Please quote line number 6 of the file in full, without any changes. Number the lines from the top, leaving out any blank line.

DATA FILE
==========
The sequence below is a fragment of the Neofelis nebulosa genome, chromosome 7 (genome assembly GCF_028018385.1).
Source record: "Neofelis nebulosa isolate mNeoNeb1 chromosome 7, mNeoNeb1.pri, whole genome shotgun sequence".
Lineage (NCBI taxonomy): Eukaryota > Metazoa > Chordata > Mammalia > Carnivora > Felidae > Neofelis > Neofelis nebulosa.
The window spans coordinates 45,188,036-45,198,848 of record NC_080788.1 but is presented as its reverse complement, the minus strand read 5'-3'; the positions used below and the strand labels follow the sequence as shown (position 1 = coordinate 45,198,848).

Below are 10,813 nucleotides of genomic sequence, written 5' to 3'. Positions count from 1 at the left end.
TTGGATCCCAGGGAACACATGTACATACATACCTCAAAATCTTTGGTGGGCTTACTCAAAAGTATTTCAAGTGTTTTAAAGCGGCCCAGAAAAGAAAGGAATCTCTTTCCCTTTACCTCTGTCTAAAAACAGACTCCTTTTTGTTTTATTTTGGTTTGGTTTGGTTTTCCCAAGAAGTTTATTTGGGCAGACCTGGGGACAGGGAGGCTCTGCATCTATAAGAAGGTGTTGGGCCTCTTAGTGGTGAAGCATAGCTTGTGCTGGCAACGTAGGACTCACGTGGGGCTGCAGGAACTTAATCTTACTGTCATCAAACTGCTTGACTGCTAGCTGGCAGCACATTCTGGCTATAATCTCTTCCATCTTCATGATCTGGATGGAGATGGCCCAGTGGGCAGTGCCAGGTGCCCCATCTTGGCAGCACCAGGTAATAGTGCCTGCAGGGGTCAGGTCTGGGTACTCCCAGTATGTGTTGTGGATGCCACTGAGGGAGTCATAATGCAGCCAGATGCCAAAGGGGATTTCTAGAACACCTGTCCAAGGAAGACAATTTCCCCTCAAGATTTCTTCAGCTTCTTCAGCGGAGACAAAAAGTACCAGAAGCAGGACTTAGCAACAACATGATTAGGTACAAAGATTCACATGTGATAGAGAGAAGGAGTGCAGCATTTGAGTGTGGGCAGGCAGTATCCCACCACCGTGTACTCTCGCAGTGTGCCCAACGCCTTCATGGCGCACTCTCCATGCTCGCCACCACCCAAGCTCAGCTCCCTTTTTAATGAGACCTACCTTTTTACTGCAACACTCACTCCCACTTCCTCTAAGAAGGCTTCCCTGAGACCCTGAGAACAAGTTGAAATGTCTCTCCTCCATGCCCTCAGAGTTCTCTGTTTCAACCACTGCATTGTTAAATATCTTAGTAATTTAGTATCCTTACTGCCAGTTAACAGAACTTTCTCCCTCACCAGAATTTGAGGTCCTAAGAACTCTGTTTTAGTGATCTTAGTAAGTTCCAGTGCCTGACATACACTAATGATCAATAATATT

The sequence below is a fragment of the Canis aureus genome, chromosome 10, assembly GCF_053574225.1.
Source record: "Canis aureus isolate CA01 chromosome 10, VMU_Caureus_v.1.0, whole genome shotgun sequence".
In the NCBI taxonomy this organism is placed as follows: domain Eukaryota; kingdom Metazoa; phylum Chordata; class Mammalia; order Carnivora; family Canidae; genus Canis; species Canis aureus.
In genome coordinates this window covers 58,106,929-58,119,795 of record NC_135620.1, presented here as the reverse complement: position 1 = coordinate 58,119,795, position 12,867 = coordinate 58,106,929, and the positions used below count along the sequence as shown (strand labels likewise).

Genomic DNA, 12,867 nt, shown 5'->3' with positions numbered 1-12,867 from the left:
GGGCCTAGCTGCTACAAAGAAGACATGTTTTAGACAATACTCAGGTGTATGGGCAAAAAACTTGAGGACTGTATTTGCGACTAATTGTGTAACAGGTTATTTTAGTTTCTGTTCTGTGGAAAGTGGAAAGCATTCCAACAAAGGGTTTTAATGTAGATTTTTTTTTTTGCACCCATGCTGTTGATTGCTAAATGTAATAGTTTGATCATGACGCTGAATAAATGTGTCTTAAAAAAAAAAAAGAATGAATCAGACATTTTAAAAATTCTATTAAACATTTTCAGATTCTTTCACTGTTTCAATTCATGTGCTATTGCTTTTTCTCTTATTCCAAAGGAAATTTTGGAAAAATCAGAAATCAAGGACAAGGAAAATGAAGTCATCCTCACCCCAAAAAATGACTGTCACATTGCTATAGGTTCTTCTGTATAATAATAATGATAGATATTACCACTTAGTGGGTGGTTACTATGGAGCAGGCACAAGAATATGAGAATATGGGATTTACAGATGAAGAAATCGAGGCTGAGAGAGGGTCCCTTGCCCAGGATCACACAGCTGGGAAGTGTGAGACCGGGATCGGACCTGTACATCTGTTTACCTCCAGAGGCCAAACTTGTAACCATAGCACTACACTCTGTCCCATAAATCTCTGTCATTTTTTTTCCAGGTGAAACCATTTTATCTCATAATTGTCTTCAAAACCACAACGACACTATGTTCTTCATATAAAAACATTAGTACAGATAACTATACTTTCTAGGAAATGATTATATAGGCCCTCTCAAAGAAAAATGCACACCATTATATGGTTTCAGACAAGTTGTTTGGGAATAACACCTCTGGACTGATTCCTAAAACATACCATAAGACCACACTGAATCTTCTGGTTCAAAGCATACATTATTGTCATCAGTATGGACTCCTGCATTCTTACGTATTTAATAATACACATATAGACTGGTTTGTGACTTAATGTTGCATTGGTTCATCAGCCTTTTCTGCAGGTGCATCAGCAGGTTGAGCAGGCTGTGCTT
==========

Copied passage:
TTGGATCCCAGGGAACACATGTACATACATACCTCAAAATCTTTGGTGGGCTTACTCAAAAGTATTTCAAGTGTTTTAAAGCGGCCCAGAAAAGAAAGGAATCTCTTTCCCTTTACCTCTGTCTAAAAACAGACTCCTTTTTGTTTTATTTTGGTTTGGTTTGGTTTTCCCAAGAAGTTTATTTGGGCAGACCTGGGGACAGGGAGGCTCTGCATCTATAAGAAGGTGTTGGGCCTCTTAGTGGTGAAGCATAGCTTGTGCTGGCAACGTAGGACTCACGTGGGGCTGCAGGAACTTAATCTTACTGTCATCAAACTGCTTGACTGCTAGCTGGCAGCACATTCTGGCTATAATCTCTTCCATCTTCATGATCTGGATGGAGATGGCCCAGTGGGCAGTGCCAGGTGCCCCATCTTGGCAGCACCAGGTAATAGTGCCTGCAGGGGTCAGGTCTGGGTACTCCCAGTATGTGTTGTGGATGCCACTGAGGGAGTCATAATGCAGCCAGATGCCAAAGGGGATTTCTAGAACACCTGTCCAAGGAAGACAATTTCCCCTCAAGATTTCTTCAGCTTCTTCAGCGGAGACAAAAAGTACCAGAAGCAGGACTTAGCAACAACATGATTAGGTACAAAGATTCACATGTGATAGAGAGAAGGAGTGCAGCATTTGAGTGTGGGCAGGCAGTATCCCACCACCGTGTACTCTCGCAGTGTGCCCAACGCCTTCATGGCGCACTCTCCATGCTCGCCACCACCCAAGCTCAGCTCCCTTTTTAATGAGACCTACCTTTTTACTGCAACACTCACTCCCACTTCCTCTAAGAAGGCTTCCCTGAGACCCTGAGAACAAGTTGAAATGTCTCTCCTCCATGCCCTCAGAGTTCTCTGTTTCAACCACTGCATTGTTAAATATCTTAGTAATTTAGTATCCTTACTGCCAGTTAACAGAACTTTCTCCCTCACCAGAATTTGAGGTCCTAAGAACTCTGTTTTAGTGATCTTAGTAAGTTCCAGTGCCTGACATACACTAATGATCAATAATATT